Shining Green Lights of the Aurora Australis Today’s Image of the Day comes thanks to the NASA Earth Observatory and features a look at the shining green lights of the aurora australis.
The aurora australis, also known as the southern lights, occurs after charged particles from space are swept up by the solar wind.
Solar plasma applies pressure, which stretches the magnetic field, especially on the night side of Earth. This causes particles stuck in the magnetic field to become energized.
This energy is released and transferred to oxygen and nitrogen molecules in the atmosphere. These gases emit photons, which are small bursts of energy that manifest in the form of light.
This image was taken by astronaut Jack Fischer on board the International Space Station while passing over the Great Australian Bight.
Auroras are the result of disturbances in the magnetosphere caused by solar wind. These disturbances are sometimes strong enough to alter the trajectories of charged particles in both solar wind and magnetospheric plasma. These particles, mainly electrons and protons, precipitate into the upper atmosphere (thermosphere/exosphere).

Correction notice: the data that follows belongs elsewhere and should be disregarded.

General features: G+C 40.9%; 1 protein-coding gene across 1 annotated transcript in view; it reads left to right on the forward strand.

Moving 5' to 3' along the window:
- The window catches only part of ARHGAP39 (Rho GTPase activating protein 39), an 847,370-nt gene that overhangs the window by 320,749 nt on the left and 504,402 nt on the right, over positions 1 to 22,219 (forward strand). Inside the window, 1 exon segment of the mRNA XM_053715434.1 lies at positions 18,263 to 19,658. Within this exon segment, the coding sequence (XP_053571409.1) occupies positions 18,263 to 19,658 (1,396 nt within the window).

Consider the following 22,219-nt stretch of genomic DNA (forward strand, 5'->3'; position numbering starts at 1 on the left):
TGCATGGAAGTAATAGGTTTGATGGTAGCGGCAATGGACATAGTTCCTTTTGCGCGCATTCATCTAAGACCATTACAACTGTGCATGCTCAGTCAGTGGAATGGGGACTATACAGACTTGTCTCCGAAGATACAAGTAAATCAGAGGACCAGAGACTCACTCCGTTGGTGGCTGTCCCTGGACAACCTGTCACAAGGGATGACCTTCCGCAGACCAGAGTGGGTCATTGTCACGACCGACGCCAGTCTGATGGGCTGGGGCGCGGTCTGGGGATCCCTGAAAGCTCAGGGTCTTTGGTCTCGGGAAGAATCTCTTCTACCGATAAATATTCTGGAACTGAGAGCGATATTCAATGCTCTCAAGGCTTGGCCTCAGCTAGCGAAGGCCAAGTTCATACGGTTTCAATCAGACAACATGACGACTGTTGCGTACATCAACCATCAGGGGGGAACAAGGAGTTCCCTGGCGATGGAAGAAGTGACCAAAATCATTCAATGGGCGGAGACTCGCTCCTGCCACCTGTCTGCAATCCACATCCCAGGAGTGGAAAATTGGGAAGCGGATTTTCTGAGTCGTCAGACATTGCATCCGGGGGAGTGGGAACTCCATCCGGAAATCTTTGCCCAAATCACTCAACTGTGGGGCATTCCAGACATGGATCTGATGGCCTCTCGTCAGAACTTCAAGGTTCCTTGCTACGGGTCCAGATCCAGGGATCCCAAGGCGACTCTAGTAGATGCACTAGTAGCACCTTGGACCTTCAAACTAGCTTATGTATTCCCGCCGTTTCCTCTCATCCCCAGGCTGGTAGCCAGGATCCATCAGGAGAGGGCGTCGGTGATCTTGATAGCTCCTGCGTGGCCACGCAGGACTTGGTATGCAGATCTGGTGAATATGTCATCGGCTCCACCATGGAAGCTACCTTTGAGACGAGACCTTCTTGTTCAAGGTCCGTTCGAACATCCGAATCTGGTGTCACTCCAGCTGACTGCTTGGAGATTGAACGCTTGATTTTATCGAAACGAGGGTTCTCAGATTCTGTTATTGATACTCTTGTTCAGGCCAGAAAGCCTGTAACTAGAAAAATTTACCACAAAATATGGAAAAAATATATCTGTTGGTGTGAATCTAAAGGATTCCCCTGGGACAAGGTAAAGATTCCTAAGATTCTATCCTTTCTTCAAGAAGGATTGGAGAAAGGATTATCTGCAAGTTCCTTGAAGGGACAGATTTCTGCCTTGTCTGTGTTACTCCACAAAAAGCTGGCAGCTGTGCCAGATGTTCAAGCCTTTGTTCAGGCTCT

The resulting ionization and excitation of atmospheric constituents emit light of varying color and complexity. The form of the aurora, occurring within bands around both polar regions, is also dependent on the amount of acceleration imparted to the precipitating particles. Precipitating protons generally produce optical emissions as incident hydrogen atoms after gaining electrons from the atmosphere. Proton auroras are usually observed at lower latitudes
Source: NASA Earth Observatory